WHAT BETTER day to introduce the 3–D Short Story than D-Day, June 6th?
“D-Day” in 1944 was the date American, British, and other Allied soldiers under the overall direction of General Dwight Eisenhower invaded the European continent to help rescue it from the Nazi menace. The assault changed the face of the war. Within a year the Nazi regime was over, Adolf Hitler dead from a self-inflicted bullet wound in the mouth.
WILL the 3–D Short Story change the literary scene that swiftly? To that extent?
WHAT Ernest Hemingway was working toward in his early short stories– before he adopted the persona of Papa Hemingway– was writing as art object. Whole and complete. As finished project.
MANY books and articles, too many to list, document the influence of modernist painters such as Joan Miro and Paul Cezanne on Hemingway’s writing. Though his quoted remarks are vague on the specifics of that influence, we can look at his works themselves to see. Not simply the marvelous descriptions (the opening to A Farewell toArms for instance), but the sense of form and conciseness in his best stories. “A Clean, Well-Lighted Place” to name one.
HEMINGWAY was working toward something which could metaphorically be put on a wall and looked at– meaning, seeing the entirety of the work. Moving away from linearity.
This is a starting place for Pop Lit. Emphasis on clarity and transparency. The essence of “Pop.” Pop as in an Andy Warhol painting, or in a classic two-minute pop-rock song. Or a two-minute punk rock song which gives the listener two minutes of concentrated energy, then abruptly ends.
This is what I was striving for in my experimental work Ten Pop Stories. (An ebook written under the pen name King Wenclas.) Ten pop songs– or ten pop paintings.
THE MAIN IDEA is giving the reader a sense of the American experience– as Andy Warhol in his depictions of Coca-Cola bottles and of Marilyn Monroe so brilliantly conveyed the fast-paced madness of American experience. The American civilization, which for a hundred years has been the world’s dominant civilization.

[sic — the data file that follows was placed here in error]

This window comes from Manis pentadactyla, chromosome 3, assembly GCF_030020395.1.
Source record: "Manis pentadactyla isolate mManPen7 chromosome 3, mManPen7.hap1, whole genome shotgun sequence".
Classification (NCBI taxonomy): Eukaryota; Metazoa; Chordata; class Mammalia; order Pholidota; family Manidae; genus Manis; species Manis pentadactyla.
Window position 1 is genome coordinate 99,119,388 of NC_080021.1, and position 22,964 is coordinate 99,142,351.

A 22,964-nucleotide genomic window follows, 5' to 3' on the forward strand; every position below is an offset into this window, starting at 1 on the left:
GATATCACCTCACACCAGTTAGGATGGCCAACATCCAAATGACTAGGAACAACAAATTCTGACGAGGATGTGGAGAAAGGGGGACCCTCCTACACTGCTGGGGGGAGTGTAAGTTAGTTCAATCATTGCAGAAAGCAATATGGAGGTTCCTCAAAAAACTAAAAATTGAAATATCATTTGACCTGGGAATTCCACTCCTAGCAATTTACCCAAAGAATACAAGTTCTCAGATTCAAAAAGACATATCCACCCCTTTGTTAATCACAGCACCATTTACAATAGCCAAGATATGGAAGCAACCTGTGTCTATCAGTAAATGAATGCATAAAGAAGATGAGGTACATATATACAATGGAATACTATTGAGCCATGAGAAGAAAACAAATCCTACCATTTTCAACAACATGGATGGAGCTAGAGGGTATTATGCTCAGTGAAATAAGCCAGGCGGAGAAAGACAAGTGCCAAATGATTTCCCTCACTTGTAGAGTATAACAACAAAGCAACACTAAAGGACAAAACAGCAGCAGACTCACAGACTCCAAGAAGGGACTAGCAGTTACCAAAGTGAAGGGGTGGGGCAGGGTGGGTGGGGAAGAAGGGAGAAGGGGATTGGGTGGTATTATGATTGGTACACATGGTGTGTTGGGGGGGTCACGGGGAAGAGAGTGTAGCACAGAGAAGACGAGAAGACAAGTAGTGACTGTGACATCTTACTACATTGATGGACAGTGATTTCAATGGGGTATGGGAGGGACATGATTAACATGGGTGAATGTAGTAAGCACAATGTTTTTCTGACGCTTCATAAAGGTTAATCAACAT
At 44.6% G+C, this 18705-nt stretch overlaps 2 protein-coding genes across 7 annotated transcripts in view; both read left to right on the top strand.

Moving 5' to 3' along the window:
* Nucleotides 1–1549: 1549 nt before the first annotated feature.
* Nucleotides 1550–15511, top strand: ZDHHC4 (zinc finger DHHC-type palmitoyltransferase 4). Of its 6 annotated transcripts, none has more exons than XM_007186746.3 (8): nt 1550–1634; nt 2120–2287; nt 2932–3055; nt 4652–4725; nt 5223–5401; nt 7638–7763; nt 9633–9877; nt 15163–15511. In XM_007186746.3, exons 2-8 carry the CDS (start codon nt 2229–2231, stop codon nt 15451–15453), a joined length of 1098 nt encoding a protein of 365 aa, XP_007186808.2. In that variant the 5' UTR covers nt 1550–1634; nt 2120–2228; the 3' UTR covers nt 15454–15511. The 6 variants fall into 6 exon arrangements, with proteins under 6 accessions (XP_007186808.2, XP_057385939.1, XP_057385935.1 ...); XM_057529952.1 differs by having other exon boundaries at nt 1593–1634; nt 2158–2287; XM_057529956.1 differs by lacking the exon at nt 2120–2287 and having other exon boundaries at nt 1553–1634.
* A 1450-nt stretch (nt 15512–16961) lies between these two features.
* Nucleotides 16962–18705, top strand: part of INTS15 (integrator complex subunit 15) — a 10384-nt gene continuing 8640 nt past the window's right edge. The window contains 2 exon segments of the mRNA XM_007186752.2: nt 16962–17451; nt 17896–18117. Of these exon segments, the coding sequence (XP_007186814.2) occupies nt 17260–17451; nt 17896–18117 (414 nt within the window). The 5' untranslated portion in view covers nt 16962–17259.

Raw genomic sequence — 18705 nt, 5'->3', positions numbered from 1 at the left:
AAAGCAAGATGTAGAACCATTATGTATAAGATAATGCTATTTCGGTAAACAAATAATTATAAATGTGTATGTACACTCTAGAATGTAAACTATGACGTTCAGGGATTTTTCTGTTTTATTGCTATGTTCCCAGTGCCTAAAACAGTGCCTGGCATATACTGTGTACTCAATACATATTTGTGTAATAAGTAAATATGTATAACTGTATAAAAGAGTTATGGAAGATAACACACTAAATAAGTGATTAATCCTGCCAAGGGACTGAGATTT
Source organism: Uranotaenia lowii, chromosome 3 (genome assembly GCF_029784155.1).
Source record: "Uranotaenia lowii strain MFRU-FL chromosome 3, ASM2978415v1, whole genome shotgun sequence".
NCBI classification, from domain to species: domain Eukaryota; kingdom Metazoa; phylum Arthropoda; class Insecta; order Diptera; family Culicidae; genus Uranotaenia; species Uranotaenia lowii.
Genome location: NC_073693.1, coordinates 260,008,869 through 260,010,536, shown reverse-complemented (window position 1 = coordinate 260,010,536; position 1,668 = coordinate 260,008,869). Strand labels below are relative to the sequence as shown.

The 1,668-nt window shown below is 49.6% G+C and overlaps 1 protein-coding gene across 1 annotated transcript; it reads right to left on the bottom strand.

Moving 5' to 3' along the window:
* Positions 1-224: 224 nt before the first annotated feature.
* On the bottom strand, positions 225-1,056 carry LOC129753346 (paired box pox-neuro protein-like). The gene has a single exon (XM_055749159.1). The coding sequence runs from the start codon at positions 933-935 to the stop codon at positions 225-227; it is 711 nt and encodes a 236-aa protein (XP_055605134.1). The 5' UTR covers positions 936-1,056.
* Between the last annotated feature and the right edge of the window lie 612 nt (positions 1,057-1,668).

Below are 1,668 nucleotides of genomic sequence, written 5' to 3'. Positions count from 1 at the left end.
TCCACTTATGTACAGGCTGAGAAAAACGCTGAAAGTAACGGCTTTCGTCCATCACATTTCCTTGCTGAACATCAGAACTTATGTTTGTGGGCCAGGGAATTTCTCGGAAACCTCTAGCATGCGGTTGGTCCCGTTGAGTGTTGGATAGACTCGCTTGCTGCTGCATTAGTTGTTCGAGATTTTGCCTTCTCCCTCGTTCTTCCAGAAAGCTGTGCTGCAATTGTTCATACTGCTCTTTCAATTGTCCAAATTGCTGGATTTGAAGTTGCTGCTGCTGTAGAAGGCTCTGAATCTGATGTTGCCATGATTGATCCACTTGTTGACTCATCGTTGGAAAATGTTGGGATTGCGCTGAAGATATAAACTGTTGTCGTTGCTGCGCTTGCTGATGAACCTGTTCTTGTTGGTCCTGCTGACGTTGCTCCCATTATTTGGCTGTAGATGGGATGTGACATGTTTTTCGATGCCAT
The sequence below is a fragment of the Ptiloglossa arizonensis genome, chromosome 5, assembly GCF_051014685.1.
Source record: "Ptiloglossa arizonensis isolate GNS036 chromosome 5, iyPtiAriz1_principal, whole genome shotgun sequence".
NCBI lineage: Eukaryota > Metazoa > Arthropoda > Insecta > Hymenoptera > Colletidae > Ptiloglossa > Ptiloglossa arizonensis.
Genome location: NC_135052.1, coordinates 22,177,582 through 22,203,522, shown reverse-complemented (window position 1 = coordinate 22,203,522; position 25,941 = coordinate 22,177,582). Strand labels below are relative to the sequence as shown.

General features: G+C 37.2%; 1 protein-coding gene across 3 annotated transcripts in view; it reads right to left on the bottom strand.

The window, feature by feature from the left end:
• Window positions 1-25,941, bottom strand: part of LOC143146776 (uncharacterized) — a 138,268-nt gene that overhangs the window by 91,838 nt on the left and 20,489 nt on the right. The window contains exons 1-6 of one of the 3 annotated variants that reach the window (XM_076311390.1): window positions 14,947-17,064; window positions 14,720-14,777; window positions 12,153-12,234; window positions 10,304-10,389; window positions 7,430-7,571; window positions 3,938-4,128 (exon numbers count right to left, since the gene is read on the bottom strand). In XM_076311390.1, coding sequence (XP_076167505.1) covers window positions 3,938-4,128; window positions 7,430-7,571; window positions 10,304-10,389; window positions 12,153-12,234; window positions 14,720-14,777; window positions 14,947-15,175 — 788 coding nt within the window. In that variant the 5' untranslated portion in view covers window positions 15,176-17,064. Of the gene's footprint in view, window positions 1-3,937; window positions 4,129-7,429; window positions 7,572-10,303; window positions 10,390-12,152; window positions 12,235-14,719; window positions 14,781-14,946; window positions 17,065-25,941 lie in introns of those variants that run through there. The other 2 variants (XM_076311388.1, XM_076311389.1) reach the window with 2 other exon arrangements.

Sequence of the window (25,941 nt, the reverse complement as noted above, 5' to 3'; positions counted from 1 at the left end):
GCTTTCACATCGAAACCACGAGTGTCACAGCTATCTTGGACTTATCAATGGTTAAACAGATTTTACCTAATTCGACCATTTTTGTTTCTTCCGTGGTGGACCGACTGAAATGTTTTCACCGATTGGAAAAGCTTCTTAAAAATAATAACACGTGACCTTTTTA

THE 3–D STORY
Speed and immediacy– what this aspect of Pop-Lit theory is about. What the upcoming 3–DStory form will be about, in multiples. If our experiments work, things in the literary realm are about to become very exciting.
Modernist art IS editing. It’s cutting away all unnecessary material and allowing our minds to fill in the empty spaces. A technique in writing pioneered by Gertrude Stein, Ernest Hemingway, and Georges Simenon.
These writers knew painting and they knew how a daub or two of paint could touch our emotions and allow us to “see” the reality of the image. In writing, a key touch of color or taste or sound to suggest something greater. To stimulate our memories, our own experiences.
This is the antithesis of standard literary writing which strives to tell you everything, overwhelming the narrative with details.
AN EXAMPLE of modernist editing in another art form can be found in this movie trailer:
The film: the 1959 version of Ben-Hur. (Which WILL be playing in movie theaters across the country this month, April 14 and 17, to celebrate the film’s 60th anniversary.)
The trailer is a work of art, superbly edited to suggest the four-hour long motion picture. It achieves a conciseness, a modernist sharpness, not possible from the larger work it serves to advertise. Note especially how the unknown editor uses voice-overs from other scenes to make thematic points; and how he dissolves the two biggest sequences, the chariot race and the crucifixion, into each other.
All movies are shaped and “cut.” Material left out. The trailer is extremely cut.
The idea points a direction for those wishing to make fiction– the short story in particular– as sharp, angled, fast-paced, and exciting as possible.
Which we’re attempting to do with the 3–D Story. *******